04 The command output should return the URL of the reconfigured target:

Updated [https://www.googleapis.com/compute/v1/projects/cc-project5-stack-123123/global/targetHttpsProxies/cc-frontend-load-balancer-target-proxy].

05 Run compute target-ssl-proxies update command (Windows/macOS/Linux) to apply the newly created SSL policy (i.e. cc-modern-ssl-policy) to the target proxy associated with your SSL Proxy load balancer (see Audit section part II to identify the right target) and replace the existing insecure policy:

gcloud compute target-ssl-proxies update cc-project5-load-balancer-target-proxy
	--ssl-policy cc-modern-ssl-policy

06 The command output should return the URL of the reconfigured target:

Updated [https://www.googleapis.com/compute/v1/projects/cc-project5-stack-123123/global/targetSslProxies/cc-project5-load-balancer-target-proxy].

07 Repeat steps no. 1 – 6 for each GCP project deployed in your Google Cloud account.

Case B: To reconfigure any existing insecure Secure Socket Layer (SSL) policies, perform the following actions:

Using GCP Console

01 Sign in to Google Cloud Management Console.

02 Select the GCP project that you want to access from the console top navigation bar.

03 Navigate to Network Security dashboard at https://console.cloud.google.com/net-security.

04 In the navigation panel, select SSL policies to access the list of the Secure Socket Layer (SSL) policies created for the selected project.

05 On the SSL policies page, click on the name of the policy that you want to reconfigure (see Audit section part I to identify the right policy), then click on the Edit button from the dashboard top menu to enter the edit mode.

06 On the selected SSL policy configuration panel, perform the following:

  1. Select TLS 1.2 from the Minimum TLS version dropdown list.
  2. SSL policy profiles are sets of features used in negotiating SSL with clients. Managed profiles (Modern and Restricted) are maintained to support new SSL capabilities. Custom profiles require manual updates. To meet security and compliance requirements choose one of the following profiles:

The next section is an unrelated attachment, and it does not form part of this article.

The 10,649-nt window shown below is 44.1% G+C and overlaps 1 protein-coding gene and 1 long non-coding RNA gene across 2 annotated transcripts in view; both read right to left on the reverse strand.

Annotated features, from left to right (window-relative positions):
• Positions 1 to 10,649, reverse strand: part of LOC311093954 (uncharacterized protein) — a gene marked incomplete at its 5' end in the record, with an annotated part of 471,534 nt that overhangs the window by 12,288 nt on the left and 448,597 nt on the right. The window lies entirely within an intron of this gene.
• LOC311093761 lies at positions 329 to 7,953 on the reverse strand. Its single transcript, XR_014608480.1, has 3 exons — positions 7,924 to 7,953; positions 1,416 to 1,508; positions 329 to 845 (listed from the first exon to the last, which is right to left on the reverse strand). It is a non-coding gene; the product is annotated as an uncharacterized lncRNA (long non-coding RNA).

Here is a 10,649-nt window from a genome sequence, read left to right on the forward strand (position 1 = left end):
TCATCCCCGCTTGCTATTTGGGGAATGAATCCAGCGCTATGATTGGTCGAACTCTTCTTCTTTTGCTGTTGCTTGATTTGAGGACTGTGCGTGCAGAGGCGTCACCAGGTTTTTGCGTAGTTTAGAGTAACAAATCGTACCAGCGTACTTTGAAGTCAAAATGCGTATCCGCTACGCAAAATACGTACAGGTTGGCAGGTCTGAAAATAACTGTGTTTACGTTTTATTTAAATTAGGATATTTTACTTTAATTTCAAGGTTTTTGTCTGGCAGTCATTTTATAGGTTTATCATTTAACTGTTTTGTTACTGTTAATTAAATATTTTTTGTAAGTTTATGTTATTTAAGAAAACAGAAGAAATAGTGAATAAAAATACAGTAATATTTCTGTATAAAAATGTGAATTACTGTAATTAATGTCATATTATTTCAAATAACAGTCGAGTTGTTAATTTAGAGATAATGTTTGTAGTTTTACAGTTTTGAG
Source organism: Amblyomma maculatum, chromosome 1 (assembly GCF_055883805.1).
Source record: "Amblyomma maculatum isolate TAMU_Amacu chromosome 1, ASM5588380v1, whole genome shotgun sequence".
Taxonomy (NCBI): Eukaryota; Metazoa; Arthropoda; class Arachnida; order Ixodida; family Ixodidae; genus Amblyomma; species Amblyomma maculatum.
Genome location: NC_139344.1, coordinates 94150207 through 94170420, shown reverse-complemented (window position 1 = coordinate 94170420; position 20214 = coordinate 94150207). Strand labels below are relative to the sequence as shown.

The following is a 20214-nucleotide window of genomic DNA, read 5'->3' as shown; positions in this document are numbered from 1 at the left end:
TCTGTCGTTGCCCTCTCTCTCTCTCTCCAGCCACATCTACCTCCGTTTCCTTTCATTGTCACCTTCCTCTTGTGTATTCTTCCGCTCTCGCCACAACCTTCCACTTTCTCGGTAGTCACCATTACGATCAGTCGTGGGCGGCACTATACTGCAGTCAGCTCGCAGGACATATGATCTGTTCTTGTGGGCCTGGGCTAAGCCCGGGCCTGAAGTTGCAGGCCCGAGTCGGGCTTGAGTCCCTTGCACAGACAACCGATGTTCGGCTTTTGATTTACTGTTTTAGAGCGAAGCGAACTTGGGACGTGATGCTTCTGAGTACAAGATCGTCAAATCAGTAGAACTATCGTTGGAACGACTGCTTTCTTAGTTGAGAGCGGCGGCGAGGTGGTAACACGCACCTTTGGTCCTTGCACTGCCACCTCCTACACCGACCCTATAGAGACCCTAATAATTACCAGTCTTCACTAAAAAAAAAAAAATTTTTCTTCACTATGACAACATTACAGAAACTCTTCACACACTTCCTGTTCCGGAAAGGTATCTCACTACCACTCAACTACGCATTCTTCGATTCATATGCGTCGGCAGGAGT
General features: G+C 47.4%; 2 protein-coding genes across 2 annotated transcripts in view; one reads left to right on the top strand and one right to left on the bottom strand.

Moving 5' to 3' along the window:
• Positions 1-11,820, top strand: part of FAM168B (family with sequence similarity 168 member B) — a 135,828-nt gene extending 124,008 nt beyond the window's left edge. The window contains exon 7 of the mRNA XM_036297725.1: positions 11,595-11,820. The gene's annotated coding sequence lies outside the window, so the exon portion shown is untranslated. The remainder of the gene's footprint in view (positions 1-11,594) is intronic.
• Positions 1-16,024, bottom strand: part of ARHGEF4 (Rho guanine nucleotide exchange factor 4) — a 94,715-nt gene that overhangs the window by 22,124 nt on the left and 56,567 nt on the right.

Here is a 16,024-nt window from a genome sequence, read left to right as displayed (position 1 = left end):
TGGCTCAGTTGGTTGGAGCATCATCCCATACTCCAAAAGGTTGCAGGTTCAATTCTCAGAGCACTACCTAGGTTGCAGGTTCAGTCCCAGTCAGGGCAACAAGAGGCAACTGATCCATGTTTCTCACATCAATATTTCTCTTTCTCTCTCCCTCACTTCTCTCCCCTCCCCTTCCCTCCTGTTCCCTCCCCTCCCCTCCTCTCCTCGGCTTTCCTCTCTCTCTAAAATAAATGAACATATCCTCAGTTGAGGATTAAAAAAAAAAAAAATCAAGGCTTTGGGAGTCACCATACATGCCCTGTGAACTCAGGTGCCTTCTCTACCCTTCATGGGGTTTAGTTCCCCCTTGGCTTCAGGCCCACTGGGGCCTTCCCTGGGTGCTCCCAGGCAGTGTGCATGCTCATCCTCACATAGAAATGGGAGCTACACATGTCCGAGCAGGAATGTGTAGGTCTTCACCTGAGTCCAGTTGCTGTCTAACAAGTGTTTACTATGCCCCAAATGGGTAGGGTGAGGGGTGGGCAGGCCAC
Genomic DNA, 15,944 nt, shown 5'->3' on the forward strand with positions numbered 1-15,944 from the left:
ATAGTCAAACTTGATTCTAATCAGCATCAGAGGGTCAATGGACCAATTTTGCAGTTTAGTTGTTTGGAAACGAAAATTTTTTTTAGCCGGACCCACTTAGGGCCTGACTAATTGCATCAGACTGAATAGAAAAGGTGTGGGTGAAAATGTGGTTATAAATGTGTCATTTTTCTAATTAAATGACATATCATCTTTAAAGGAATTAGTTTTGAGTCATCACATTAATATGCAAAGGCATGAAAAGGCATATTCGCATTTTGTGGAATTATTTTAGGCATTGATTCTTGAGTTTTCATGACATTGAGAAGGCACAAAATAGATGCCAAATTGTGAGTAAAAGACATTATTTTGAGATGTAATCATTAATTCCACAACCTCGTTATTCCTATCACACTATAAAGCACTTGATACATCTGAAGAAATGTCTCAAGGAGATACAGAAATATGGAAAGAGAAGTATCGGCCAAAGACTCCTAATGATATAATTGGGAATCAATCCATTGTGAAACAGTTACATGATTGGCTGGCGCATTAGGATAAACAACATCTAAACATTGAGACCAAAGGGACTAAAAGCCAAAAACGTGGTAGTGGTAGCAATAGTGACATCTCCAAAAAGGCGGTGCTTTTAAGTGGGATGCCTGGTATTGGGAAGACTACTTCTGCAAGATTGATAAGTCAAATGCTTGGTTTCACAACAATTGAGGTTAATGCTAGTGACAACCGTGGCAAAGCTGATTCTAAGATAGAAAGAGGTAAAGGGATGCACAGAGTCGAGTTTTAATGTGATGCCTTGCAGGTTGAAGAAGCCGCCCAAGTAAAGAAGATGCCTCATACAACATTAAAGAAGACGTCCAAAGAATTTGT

• Select Modern to support a wide set of clients (allows most modern clients).
    • Select Restricted if you need to meet stricter compliance requirements.
    • Select Custom if you need a custom set of cipher suites. Select the ciphers that you want to use for your custom policy from the Features list. Do not include knowledge-base/components/the following cipher suites as these ciphers are considered weak and insecure:
      • TLS_RSA_WITH_AES_128_GCM_SHA256
      • TLS_RSA_WITH_AES_256_GCM_SHA384
      • TLS_RSA_WITH_AES_128_CBC_SHA
      • TLS_RSA_WITH_AES_256_CBC_SHA
      • TLS_RSA_WITH_3DES_EDE_CBC_SHA
  3. Click Save to apply the configuration changes.

07 Repeat step no. 5 and 6 for each insecure SSL policy that you want to reconfigure, created for the selected project.

08 Repeat steps no. 2 – 10 for each GCP project available within your Google Cloud account.

Using GCP CLI

01 Run compute ssl-policies update command (Windows/macOS/Linux) to update the minimum TLS version and the cipher suite profile for the insecure SSL policy that you want to reconfigure (see Audit section part II to identify the right policy). The following compute ssl-policies update request example, updates an SSL policy named "cc-frontend-ssl-policy" that implements the "RESTRICTED" cipher suite profile and sets the minimum TLS version to TLS 1.2:

gcloud compute ssl-policies update cc-frontend-ssl-policy
	--profile RESTRICTED
	--min-tls-version 1.2

02 The command output should return the reconfigured GCP SSL policy metadata:

NAME                    PROFILE     MIN_TLS_VERSION
cc-frontend-ssl-policy  RESTRICTED  TLS_1_2

03 Repeat step no. 1 and 2 for each insecure SSL policy that you want to reconfigure, available within the selected project.

04 Repeat steps no. 1 – 3 for each GCP project deployed in your Google Cloud account.

References

Publication date Mar 12, 2020

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You are auditing:

Check for Insecure SSL Cipher Suites

Risk level: Medium